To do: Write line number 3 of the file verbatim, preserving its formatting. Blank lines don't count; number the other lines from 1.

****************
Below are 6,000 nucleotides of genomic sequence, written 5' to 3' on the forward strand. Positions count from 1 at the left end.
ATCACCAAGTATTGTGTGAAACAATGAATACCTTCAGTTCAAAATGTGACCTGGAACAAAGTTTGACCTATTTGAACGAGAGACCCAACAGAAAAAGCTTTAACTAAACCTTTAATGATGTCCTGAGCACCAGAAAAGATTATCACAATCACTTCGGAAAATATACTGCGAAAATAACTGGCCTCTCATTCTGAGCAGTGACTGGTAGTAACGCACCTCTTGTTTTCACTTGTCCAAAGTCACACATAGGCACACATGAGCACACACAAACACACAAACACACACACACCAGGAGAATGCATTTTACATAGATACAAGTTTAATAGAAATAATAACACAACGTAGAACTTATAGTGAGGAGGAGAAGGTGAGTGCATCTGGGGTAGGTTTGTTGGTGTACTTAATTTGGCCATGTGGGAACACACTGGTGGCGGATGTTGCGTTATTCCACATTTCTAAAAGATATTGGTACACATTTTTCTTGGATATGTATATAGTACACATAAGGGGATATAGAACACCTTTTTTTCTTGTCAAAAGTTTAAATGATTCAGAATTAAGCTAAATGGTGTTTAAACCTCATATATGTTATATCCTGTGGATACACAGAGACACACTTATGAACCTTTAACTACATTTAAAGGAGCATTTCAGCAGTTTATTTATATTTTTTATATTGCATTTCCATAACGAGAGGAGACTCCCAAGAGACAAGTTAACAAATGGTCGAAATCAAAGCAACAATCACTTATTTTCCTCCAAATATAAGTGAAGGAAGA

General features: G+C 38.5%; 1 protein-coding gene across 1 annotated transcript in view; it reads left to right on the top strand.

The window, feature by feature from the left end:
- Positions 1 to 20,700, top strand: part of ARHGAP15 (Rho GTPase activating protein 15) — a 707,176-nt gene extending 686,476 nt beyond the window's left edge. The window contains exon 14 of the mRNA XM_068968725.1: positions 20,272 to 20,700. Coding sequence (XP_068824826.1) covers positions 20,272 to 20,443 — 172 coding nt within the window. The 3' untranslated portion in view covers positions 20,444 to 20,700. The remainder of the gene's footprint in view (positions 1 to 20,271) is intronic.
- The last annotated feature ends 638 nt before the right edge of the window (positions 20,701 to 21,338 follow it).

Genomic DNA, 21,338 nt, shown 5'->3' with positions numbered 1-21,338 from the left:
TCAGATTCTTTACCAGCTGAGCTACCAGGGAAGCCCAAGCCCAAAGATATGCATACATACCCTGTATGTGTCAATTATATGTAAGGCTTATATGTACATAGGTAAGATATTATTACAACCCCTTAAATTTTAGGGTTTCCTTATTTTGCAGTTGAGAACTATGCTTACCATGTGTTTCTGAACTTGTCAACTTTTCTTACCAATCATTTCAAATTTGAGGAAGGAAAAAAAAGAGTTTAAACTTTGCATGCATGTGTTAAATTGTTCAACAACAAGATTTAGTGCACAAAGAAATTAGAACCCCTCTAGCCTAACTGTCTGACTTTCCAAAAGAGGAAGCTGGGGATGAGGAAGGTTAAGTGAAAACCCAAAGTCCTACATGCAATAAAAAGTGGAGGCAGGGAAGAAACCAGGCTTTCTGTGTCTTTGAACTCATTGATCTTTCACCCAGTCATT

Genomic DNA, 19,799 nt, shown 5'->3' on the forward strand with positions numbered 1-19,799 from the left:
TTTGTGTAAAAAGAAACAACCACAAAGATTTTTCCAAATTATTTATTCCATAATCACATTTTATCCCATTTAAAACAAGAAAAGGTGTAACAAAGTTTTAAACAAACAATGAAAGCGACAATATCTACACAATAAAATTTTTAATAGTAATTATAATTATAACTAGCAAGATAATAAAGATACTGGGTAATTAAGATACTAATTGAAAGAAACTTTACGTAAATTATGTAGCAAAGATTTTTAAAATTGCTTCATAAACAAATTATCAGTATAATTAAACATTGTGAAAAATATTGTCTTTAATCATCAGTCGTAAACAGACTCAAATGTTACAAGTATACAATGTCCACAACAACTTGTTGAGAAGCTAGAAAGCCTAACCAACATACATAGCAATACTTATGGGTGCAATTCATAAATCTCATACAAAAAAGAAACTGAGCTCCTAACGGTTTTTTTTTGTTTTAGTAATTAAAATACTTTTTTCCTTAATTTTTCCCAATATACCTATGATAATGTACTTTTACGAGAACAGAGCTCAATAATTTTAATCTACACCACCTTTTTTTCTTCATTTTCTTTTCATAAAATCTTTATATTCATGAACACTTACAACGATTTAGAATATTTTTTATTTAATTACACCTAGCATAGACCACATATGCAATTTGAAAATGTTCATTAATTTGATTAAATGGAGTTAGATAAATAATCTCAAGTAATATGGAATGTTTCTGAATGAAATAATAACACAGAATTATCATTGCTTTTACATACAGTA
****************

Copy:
General features: G+C 38.5%; 1 protein-coding gene across 1 annotated transcript in view; it reads left to right on the top strand.